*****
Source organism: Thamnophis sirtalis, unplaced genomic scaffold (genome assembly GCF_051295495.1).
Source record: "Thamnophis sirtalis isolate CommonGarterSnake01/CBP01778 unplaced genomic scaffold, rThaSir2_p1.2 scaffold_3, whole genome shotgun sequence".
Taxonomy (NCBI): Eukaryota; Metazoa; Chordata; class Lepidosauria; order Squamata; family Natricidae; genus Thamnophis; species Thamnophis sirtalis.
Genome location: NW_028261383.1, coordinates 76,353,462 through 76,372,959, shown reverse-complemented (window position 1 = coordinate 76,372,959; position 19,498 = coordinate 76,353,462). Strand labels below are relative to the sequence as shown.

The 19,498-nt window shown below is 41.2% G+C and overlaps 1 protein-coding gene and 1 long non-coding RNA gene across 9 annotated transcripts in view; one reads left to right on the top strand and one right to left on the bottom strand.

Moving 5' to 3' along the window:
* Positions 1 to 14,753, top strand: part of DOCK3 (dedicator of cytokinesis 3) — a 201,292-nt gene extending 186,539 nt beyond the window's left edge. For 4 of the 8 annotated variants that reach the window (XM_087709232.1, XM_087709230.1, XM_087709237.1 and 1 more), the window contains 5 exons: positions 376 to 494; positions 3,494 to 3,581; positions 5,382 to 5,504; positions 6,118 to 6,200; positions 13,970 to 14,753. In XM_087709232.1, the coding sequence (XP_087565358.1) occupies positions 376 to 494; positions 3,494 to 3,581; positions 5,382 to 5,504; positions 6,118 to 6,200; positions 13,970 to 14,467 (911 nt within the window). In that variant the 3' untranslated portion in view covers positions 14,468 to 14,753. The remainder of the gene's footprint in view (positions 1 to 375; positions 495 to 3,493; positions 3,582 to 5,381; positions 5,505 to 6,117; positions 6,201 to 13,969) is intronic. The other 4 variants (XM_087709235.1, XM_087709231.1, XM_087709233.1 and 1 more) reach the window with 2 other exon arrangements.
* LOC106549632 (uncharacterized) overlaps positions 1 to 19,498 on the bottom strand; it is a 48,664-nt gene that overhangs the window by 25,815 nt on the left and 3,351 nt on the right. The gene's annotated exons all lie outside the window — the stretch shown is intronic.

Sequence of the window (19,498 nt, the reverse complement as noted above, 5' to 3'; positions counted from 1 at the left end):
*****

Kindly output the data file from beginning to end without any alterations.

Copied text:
Source organism: Thamnophis sirtalis, unplaced genomic scaffold (genome assembly GCF_051295495.1).
Source record: "Thamnophis sirtalis isolate CommonGarterSnake01/CBP01778 unplaced genomic scaffold, rThaSir2_p1.2 scaffold_3, whole genome shotgun sequence".
Taxonomy (NCBI): Eukaryota; Metazoa; Chordata; class Lepidosauria; order Squamata; family Natricidae; genus Thamnophis; species Thamnophis sirtalis.
Genome location: NW_028261383.1, coordinates 76,353,462 through 76,372,959, shown reverse-complemented (window position 1 = coordinate 76,372,959; position 19,498 = coordinate 76,353,462). Strand labels below are relative to the sequence as shown.

The 19,498-nt window shown below is 41.2% G+C and overlaps 1 protein-coding gene and 1 long non-coding RNA gene across 9 annotated transcripts in view; one reads left to right on the top strand and one right to left on the bottom strand.

Moving 5' to 3' along the window:
* Positions 1 to 14,753, top strand: part of DOCK3 (dedicator of cytokinesis 3) — a 201,292-nt gene extending 186,539 nt beyond the window's left edge. For 4 of the 8 annotated variants that reach the window (XM_087709232.1, XM_087709230.1, XM_087709237.1 and 1 more), the window contains 5 exons: positions 376 to 494; positions 3,494 to 3,581; positions 5,382 to 5,504; positions 6,118 to 6,200; positions 13,970 to 14,753. In XM_087709232.1, the coding sequence (XP_087565358.1) occupies positions 376 to 494; positions 3,494 to 3,581; positions 5,382 to 5,504; positions 6,118 to 6,200; positions 13,970 to 14,467 (911 nt within the window). In that variant the 3' untranslated portion in view covers positions 14,468 to 14,753. The remainder of the gene's footprint in view (positions 1 to 375; positions 495 to 3,493; positions 3,582 to 5,381; positions 5,505 to 6,117; positions 6,201 to 13,969) is intronic. The other 4 variants (XM_087709235.1, XM_087709231.1, XM_087709233.1 and 1 more) reach the window with 2 other exon arrangements.
* LOC106549632 (uncharacterized) overlaps positions 1 to 19,498 on the bottom strand; it is a 48,664-nt gene that overhangs the window by 25,815 nt on the left and 3,351 nt on the right. The gene's annotated exons all lie outside the window — the stretch shown is intronic.

Sequence of the window (19,498 nt, the reverse complement as noted above, 5' to 3'; positions counted from 1 at the left end):